Apple's Cocoa/Yellow Box/OpenStep Frameworks
    For just the Mac, the Cocoa frameworks that are a part of Mac OS X are by far the best solution. They are vastly more sophisticated, complete and robust that anything else on any platform (with the possible exception of some SmallTalk environments). Cocoa has top notch UI support (the AppKit), an eminently usable RAD environment (ProjectBuilder, InterfaceBuilder et al.) and DB access that is about 2 generations ahead of anything else (Enterprise Objects Framework). Cocoa is also completely cross-platform technically, and has been so for several years (at one point running on Mach (m68k, i386, hp-pa, sparc) & Windows (i386). So what's the problem? Apple does not currently license Cocoa for anything other than the Mac, and has indicated no plans to do so. This prevents people for whom cross-platform development is essential from using what is without a doubt the most advanced application development environment in existence. Yes, it sucks. Harrass [mailto] about it.

    So what are other people in the same predicament doing? Though there isn't currently a perfect, off-the-shelf answer, there are many things one can do to get close:

    • Ensure that your app design & architecture are modular - break all the database stuff and business logic out into a "model", which has no UI and can therefore be highly portably written in Objective-C, or C, or C++, or whatever. Java, with JDBC, may be viable as a cross-platform solution here.
    • Abstract all UI and "controller" behavior into as thin a layer as possible, so that it is easier to implement it against different UI layers (Carbon, MFC, GTK, whatever). The main obstacle you face here is having to implement the UI code natively for each platform. The various abstraction layers that are commercially or freely available tend to take a least common denominator approach, and hence sacrifice quality, speed and flexibility. Unless you don't care about you UI very much, they are not all that useful.

    Other random notes: If GNUStep ever gets close to complete, your Cocoa code should trivially port to anything supported by GNUStep. Currently, the non-UI layer (Foundation) is production quality. Also, if your database schema is complex/demanding, you really, really should take a look at EOF [], which is now a part of Apple's WebObjects product.

    Handy-dandy URLs
    Mac OS X Developer Documentation []
    GNUStep, a free implementation of the OPENSTEP spec. []
    Java 2 Documentation []

  • Thanks for bringing up the obvious solution. Design the application properly, and you can easily hook it into one gui library or another. Hell, use ncurses if your clients demand a text based version. A few conditional #defines and #includes, and you're on your way.

    Far too often, some idiots always add business logic to the gui because it's easier. It's not in the long run.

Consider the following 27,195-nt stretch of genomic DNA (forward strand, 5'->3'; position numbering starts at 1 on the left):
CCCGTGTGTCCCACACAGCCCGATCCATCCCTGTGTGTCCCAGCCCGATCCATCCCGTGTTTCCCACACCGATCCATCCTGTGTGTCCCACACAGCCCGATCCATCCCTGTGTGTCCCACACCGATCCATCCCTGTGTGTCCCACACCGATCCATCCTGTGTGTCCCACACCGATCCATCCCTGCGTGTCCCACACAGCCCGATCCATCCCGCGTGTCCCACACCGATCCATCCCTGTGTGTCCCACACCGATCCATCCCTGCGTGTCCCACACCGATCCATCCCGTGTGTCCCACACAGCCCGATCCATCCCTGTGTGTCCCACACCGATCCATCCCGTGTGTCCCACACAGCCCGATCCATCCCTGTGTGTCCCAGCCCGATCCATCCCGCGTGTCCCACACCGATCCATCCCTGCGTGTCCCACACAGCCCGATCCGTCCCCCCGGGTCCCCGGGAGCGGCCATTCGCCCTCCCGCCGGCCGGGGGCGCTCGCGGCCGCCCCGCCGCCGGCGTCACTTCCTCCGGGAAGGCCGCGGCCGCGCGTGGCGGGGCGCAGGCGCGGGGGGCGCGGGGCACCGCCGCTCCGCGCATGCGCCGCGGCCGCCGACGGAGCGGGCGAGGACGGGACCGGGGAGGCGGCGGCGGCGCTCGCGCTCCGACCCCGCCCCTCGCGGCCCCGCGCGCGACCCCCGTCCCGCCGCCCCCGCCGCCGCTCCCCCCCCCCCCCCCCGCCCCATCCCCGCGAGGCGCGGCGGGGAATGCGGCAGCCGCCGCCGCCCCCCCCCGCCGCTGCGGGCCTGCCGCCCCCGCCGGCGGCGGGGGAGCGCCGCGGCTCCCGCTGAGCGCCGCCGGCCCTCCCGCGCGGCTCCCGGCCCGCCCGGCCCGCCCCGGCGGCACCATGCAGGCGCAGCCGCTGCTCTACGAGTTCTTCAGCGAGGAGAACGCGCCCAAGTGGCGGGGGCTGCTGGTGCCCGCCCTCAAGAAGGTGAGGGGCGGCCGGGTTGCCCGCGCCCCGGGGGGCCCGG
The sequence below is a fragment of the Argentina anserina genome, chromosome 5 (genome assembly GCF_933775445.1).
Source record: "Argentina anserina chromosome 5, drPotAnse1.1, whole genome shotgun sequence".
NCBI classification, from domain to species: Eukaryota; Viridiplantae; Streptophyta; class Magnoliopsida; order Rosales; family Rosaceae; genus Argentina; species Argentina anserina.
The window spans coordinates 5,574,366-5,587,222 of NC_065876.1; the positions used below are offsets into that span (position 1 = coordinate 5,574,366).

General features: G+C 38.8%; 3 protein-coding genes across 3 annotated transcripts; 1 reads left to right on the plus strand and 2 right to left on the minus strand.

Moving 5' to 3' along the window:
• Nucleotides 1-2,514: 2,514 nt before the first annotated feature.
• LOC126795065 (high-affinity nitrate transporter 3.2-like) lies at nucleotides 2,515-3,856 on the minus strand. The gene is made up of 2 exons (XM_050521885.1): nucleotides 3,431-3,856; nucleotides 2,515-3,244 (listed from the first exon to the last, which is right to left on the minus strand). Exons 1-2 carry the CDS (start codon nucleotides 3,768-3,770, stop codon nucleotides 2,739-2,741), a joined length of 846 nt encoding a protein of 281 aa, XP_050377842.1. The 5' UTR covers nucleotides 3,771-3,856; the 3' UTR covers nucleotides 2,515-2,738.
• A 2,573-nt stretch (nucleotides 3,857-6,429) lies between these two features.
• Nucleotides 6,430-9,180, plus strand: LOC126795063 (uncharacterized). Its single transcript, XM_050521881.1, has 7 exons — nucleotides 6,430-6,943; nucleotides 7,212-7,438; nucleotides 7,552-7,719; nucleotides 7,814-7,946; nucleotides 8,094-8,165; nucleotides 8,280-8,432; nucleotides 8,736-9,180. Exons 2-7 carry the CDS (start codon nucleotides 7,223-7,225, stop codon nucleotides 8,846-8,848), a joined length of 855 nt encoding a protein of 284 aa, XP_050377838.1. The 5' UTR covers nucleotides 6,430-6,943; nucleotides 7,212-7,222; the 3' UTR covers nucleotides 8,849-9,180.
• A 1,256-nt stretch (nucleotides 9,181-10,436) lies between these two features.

These questions about cross platform coding (not just limited to gui toolkits) wouldn't be so urgent and confounding if people would just use object oriented programming.
  • I would suggest you contact someone at TrollTech ( and inquire about the status of the Macintosh port.

    From what I remember a few months ago they were looking to hire some experienced Macintosh developers. Gee, I guess that means they are working on a port....

    --John Cavanaugh
  • Yes. Personally, I am getting deep into XUL, and there is a lot you can do with it, including making your own widgets using XBL, and having dynamic GUI data using RDF.

    Apparently Mozilla is going to release a separate, cleaned up, developers toolkit for creating applications using Mozilla technology. I think once that is released, you are going to see a lot of applications being built using XUL.

    Right now, all this is pretty buggy, but in a few months, I think it will be ready to go prime time.

    "...we are moving toward a Web-centric stage and our dear PC will be one of
  • Sounds like you need Mozilla to base this on. Read my comment up above.

    "...we are moving toward a Web-centric stage and our dear PC will be one of
  • by Ken Treis ( 90058 ) on Saturday June 10, 2000 @10:52AM (#1011573) Homepage
    You'd be hard pressed to find a much more portable GUI building toolkit than VisualWorks Smalltalk [] from Cincom. At my company, we have developed an extremely rich touchscreen GUI for machine control (in the food processing industry), and we have beed very satisfied with VisualWorks. A non-commercial version [] is available for download (and you're free to use it for development up until you deploy). Features include:
    • True Object-Orientation: Smalltalk-80 was developed at Xerox PARC under the leadership of Alan Kay, who coined the term "Object-Oriented". In Smalltalk, everything is an object -- there are no primitive types. Simpler is better.